Traditional Congolese clothing is most often characterized by its bright colors and designs. Called pagne, these bright fabrics are worn by both men and women, and in the case of women, they are typically worn with a corresponding headscarf. Women traditionally fashion the fabrics into long skirts, and the pagne, or wrapper, can be either formal or informal, ranging from simply draped fabric to a fully tailored outfit.
A pagne is typically a piece of fabric cut into a 2-by-6 yard piece and can be either single-sided or double-sided depending on the design of the fabric. The pagne is used to create dresses through tailoring and can also be used as a head wrap, to carry a child or goods and as a body wrap or skirt. Derived from French, and meaning simply loincloth, the word has come to refer to a cloth of the above size made for everyday wear. Men also use pagne to create colorful pants and outfits.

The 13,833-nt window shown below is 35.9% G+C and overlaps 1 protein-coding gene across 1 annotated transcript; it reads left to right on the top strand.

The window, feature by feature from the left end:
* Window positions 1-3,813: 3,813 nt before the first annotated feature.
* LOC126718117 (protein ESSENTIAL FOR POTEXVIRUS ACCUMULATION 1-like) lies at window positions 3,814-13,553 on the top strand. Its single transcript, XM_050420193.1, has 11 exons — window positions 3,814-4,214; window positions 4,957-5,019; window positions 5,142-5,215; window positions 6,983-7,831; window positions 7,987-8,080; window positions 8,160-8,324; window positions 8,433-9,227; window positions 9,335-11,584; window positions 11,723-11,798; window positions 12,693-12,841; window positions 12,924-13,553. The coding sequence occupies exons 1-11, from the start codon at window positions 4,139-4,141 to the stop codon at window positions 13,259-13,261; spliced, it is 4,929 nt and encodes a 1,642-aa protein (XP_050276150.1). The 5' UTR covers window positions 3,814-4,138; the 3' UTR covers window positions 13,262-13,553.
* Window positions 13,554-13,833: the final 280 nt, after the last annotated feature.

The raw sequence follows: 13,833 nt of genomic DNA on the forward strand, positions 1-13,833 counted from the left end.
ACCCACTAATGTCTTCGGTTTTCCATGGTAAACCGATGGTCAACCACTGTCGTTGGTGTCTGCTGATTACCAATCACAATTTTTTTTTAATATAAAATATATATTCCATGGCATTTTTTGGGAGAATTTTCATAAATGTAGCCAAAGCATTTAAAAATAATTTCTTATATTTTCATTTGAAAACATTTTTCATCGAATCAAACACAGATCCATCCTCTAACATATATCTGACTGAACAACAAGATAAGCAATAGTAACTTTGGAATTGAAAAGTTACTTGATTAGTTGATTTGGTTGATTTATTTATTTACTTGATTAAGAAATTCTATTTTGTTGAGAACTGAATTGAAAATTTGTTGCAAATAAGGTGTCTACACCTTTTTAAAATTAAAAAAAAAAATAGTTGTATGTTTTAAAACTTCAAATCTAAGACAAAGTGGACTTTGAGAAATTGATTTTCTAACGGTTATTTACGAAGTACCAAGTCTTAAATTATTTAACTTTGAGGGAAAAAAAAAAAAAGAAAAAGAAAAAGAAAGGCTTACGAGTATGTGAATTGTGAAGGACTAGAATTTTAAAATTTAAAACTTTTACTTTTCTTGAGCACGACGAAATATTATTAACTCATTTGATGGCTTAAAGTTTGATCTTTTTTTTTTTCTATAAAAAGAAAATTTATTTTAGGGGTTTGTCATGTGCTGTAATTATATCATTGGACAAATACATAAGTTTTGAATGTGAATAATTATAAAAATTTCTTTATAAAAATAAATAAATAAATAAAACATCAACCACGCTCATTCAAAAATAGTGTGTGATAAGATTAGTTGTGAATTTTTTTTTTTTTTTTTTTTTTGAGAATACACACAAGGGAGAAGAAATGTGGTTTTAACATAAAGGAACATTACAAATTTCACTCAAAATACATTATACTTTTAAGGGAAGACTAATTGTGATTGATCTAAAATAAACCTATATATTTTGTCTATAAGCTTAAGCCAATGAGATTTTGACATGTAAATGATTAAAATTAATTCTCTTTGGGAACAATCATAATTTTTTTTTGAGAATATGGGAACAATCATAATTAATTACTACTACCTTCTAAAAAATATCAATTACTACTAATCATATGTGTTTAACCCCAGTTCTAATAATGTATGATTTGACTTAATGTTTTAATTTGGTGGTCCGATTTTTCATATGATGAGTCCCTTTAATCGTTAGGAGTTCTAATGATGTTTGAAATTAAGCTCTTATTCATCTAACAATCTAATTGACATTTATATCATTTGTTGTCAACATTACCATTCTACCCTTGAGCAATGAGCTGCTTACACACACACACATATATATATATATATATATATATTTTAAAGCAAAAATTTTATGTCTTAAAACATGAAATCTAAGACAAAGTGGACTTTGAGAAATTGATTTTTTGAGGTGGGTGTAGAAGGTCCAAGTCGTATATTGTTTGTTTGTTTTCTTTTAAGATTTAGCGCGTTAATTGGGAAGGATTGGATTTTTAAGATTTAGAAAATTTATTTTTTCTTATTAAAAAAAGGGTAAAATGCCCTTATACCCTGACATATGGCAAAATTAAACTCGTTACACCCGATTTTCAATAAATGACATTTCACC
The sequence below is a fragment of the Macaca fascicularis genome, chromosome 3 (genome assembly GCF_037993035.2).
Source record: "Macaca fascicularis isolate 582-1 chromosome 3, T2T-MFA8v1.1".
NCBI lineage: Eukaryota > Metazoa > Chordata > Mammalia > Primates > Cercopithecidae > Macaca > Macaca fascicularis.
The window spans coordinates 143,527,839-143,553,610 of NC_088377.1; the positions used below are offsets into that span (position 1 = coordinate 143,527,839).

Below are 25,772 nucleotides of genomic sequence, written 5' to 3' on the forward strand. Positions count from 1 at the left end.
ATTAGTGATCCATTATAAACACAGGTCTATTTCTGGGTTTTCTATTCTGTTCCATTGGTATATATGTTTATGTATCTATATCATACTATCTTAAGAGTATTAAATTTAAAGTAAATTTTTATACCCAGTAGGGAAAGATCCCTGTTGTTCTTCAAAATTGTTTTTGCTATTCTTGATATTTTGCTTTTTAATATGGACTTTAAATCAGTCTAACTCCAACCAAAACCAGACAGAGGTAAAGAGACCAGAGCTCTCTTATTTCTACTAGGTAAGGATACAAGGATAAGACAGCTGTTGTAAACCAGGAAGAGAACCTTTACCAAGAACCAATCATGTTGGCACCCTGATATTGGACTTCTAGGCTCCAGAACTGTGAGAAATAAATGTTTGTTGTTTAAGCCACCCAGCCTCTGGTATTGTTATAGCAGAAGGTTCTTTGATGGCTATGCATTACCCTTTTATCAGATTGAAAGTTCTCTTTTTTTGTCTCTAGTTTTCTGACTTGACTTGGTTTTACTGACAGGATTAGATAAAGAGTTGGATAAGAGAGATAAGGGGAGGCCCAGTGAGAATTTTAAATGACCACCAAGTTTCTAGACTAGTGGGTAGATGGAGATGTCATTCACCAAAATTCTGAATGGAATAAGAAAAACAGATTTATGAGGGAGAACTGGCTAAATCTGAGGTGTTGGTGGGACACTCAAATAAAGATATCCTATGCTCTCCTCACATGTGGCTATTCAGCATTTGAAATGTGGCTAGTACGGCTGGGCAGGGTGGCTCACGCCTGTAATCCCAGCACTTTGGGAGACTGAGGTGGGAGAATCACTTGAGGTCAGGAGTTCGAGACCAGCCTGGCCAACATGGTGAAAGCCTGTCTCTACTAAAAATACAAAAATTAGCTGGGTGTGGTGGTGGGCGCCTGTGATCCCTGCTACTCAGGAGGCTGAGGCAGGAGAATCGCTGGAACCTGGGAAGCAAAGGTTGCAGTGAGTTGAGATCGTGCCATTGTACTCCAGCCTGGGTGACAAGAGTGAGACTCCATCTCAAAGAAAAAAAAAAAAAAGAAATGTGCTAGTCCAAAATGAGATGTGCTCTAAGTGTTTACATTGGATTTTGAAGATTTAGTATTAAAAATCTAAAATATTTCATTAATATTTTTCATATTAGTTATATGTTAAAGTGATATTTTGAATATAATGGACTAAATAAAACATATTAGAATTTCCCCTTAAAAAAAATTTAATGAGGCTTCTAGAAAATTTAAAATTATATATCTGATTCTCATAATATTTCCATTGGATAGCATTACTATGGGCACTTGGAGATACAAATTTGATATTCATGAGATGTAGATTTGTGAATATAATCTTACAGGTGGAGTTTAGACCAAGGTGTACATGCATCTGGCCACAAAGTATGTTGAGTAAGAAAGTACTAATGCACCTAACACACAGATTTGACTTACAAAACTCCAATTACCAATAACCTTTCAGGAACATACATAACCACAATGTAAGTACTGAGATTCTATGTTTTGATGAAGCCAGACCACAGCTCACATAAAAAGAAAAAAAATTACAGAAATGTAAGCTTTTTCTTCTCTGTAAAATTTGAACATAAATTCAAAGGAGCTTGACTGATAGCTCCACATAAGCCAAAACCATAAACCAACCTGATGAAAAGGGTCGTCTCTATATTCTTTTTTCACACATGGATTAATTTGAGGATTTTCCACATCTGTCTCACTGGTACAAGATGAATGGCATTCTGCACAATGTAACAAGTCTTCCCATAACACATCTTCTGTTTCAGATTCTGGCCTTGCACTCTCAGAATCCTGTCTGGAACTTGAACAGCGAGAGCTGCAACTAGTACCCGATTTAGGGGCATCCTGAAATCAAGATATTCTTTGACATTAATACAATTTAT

In the modern-day Democratic Republic of the Congo, men and women most commonly pair the traditional pagne with western elements to create an outfit that draws on both types of dress. As of 2014, western clothing as a whole has become rather popular in the country, and a mix of styles are commonly present.